The first picture shows a pulled tomato plant as you would pull them out of the ground (grown in a bucket). The pictures after shows how many roots are left when we pull tomato plants in that way. The picture of the bucket not only shows the bucket, but also NC stands for Nature's Care and the name of the variety. I grew another Gargamel in Pro Mix and saw no difference in plant size or production.

As always, I would like to read your thoughts, comments, ideas, etc.
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Old 7 Hours Ago   #351
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Salt, do you prune your plants? This study was a long time ago, but I don't thinks tomato plants have changed much. I think this might be the study that changed my way of doing things. I grew up being taught that you had to remove suckers on tomato plants. Never questioned why. But then I read this. I do not prune my plants in containers, either. There are advantages to pruning, like larger fruit, and maybe faster ripening if you live in a short season area. I don't really care so much about those things, I want the most fruit in good condition and the healthiest plants I can. I wonder if maybe because plants store water in the leaves, the more leaves they have, the more they can adapt to overly wet or dry conditions before it effects the fruit. Anyway, next time you might try pruning half your plants and not pruning the other half and see what happens. I wish there were more actual univeristy studies on this, but this is the only one I know of. It always helps to see if results are reproducable from one study to the next.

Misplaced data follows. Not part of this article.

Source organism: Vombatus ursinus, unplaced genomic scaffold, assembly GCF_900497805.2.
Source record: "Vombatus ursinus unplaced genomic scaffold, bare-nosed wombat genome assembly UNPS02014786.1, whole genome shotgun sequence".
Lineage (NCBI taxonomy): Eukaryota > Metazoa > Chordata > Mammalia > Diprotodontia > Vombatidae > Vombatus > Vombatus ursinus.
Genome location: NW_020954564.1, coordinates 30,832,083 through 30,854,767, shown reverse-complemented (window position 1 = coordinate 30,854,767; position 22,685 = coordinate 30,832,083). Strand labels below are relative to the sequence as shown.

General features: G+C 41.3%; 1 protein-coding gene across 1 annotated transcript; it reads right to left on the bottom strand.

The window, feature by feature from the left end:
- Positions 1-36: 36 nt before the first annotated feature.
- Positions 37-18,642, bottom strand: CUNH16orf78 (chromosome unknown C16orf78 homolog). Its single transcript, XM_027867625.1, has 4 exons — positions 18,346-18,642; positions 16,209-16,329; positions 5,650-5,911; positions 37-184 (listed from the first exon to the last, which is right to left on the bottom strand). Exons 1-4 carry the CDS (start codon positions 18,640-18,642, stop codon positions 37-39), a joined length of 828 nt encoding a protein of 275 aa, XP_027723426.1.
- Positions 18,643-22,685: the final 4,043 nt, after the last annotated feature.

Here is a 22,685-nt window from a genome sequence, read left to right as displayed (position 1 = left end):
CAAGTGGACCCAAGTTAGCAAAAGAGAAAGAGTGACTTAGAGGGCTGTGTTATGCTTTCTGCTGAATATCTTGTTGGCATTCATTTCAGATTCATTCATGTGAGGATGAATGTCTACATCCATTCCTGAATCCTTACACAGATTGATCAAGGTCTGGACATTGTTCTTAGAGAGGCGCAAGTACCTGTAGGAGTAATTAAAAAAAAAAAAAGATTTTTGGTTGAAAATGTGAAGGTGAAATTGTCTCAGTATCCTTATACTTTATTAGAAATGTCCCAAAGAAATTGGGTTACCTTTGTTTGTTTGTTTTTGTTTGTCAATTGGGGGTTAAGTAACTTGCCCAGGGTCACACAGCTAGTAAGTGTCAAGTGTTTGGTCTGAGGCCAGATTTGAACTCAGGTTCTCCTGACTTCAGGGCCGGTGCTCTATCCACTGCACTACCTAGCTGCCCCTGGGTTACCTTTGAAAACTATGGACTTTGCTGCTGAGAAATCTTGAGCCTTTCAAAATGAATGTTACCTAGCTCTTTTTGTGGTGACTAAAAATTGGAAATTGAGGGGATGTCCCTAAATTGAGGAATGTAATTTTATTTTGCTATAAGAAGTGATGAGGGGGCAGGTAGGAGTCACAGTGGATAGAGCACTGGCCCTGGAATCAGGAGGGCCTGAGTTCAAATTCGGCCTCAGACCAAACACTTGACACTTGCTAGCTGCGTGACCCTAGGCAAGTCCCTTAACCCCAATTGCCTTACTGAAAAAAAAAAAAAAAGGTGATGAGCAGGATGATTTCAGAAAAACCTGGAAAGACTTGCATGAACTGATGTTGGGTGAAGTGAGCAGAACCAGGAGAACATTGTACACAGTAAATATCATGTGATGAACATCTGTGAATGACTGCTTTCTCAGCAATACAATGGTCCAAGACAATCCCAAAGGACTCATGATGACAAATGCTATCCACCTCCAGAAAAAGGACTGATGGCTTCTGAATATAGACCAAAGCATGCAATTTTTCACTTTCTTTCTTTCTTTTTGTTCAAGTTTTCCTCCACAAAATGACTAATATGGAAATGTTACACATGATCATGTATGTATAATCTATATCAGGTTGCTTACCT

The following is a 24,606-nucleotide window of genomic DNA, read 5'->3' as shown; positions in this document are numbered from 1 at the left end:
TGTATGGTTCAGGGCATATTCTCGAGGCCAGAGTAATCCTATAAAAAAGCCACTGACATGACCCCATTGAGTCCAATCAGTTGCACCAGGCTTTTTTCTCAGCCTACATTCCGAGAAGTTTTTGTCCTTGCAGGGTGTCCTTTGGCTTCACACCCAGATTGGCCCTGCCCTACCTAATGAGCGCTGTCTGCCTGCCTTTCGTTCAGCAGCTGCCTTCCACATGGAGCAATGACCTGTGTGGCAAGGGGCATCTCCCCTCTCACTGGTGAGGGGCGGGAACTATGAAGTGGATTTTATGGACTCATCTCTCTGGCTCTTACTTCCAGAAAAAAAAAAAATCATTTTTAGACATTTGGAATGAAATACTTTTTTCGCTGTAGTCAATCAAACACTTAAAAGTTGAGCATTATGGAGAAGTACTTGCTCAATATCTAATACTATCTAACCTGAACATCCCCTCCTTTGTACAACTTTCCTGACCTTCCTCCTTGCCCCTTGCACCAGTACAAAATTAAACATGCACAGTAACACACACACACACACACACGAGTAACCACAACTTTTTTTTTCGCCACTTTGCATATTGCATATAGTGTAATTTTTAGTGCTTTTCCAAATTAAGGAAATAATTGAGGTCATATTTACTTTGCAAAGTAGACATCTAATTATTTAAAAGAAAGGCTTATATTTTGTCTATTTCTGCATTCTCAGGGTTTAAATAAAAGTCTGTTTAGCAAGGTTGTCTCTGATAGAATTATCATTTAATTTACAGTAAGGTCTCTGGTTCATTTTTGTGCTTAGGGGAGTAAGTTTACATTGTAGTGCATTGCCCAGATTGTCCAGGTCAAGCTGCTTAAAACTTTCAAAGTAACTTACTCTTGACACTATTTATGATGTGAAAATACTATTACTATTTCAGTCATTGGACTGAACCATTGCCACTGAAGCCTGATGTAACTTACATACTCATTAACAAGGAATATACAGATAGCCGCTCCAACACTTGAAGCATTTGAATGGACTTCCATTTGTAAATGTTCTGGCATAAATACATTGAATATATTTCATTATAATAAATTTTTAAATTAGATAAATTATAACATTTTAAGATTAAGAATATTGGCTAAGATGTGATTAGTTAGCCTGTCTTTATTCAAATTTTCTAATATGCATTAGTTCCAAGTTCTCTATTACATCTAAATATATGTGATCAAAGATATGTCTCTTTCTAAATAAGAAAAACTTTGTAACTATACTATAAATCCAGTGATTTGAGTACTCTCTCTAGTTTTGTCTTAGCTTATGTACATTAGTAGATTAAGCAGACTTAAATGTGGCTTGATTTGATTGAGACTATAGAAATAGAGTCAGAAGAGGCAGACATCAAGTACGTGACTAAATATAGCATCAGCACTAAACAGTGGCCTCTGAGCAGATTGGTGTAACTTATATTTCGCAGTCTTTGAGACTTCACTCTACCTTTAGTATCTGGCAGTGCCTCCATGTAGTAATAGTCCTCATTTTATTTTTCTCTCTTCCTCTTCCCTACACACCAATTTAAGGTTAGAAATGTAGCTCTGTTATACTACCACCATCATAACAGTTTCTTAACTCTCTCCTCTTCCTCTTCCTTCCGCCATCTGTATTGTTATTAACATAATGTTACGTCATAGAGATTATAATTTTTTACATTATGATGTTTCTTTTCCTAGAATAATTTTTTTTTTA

http://horticulture.oregonstate.edu/...ng-method-1978
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Old 4 Hours Ago   #352
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Sue. that's some good reading. This planting, I intended to plant two rows of 5 plants each. However, I had two extra plants. Those two I let sprawl on the cypress mulch. The Black Krim was one of them, and Porter was the other. The Porter plant is still producing well. The other 10, I only pruned when I had to.

I still have two plants left - the Porter mentioned above and a Japanese Pink Cherry plant that is spread out over three cages. I have tomato seeds started for the fall crop and will be growing 8 plants. Two each of: